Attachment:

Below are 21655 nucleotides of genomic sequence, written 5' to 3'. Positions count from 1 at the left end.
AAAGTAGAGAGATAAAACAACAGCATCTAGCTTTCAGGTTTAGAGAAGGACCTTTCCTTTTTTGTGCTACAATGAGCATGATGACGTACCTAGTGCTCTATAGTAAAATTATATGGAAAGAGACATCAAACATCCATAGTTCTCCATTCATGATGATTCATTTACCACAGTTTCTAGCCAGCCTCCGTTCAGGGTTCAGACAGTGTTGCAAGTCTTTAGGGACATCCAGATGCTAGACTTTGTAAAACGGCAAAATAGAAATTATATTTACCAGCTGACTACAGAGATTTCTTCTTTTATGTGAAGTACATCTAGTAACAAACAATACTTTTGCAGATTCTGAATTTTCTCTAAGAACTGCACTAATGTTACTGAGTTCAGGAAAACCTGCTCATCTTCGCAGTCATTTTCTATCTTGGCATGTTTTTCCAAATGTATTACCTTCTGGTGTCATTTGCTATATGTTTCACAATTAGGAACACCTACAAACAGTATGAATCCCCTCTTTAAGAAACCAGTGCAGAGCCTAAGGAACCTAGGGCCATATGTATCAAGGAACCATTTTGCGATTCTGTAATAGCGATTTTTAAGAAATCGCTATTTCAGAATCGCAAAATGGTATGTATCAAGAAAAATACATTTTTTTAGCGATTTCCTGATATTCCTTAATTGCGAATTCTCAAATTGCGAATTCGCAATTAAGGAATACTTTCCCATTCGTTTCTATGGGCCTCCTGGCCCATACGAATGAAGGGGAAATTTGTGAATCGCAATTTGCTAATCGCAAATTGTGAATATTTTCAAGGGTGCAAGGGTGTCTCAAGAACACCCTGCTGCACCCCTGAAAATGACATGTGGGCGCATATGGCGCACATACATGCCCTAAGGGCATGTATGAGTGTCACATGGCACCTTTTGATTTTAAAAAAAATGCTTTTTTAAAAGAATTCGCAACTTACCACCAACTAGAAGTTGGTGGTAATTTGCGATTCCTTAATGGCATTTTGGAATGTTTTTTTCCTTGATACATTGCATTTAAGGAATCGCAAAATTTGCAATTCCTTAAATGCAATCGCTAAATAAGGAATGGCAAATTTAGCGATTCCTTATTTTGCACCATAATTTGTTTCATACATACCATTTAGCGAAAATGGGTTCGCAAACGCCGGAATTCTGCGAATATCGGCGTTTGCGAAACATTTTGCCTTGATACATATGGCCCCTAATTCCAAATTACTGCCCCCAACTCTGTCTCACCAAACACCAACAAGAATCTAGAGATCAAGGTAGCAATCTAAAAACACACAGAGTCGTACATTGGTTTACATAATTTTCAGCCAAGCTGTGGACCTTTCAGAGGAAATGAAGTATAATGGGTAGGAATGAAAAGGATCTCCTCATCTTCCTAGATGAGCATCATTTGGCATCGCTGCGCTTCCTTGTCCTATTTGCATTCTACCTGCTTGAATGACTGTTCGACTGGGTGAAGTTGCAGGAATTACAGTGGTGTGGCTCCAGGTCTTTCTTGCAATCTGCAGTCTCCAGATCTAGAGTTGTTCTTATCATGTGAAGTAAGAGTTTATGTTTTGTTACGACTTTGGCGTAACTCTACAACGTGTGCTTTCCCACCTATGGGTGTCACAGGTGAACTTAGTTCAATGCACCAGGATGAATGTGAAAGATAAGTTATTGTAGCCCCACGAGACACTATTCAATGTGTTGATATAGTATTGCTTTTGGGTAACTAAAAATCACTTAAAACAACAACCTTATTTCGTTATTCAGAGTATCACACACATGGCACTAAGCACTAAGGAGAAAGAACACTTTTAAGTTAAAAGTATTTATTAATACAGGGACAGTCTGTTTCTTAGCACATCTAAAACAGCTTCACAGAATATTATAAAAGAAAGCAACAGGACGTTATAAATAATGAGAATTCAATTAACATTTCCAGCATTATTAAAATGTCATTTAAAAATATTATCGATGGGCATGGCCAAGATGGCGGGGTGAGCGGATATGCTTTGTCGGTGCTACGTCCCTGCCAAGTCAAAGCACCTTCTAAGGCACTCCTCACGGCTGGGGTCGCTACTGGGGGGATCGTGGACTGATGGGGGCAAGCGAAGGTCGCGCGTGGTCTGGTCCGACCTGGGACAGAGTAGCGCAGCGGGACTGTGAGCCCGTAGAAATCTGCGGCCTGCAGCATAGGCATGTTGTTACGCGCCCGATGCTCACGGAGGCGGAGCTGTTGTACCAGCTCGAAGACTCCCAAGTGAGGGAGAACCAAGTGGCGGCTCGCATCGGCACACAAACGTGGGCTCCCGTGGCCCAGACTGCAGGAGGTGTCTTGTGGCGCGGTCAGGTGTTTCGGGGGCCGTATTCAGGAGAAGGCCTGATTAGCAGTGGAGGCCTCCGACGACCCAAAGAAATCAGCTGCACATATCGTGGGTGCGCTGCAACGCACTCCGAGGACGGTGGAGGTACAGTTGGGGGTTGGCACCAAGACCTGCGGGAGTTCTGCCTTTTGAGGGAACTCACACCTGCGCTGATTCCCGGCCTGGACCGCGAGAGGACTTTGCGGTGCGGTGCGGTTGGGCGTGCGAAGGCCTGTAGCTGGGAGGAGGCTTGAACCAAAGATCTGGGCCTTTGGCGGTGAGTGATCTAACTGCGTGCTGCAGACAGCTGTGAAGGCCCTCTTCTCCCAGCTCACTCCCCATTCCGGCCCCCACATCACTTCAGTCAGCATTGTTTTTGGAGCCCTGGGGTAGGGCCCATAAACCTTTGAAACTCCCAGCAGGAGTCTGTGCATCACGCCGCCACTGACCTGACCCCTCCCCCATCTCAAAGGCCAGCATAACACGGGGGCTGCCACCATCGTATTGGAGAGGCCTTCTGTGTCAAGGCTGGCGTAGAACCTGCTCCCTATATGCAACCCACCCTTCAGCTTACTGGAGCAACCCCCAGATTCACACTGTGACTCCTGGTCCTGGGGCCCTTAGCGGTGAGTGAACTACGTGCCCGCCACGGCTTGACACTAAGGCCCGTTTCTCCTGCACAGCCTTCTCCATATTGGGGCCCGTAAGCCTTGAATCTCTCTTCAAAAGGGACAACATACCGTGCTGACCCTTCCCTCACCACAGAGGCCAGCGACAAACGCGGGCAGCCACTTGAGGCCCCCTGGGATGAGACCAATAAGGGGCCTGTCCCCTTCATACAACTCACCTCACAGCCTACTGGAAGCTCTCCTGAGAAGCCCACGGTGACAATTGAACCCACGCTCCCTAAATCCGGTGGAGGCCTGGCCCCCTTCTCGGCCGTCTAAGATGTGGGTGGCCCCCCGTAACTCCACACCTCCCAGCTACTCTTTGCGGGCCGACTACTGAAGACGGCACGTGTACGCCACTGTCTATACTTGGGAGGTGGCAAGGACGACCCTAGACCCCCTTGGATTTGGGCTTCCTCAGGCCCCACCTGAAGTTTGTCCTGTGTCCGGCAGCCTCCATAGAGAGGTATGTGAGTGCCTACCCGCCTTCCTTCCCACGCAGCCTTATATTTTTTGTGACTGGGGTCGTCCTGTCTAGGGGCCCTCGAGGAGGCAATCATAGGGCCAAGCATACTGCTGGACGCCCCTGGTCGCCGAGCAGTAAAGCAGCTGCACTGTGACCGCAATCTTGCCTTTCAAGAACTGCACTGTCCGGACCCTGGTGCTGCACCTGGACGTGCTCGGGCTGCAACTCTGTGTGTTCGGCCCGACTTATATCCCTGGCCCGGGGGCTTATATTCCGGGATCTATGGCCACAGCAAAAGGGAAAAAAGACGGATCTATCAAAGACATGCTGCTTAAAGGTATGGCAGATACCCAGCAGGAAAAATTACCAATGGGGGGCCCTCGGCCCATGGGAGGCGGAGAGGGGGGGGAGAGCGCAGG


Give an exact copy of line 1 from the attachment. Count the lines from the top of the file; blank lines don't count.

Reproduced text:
Below are 21655 nucleotides of genomic sequence, written 5' to 3'. Positions count from 1 at the left end.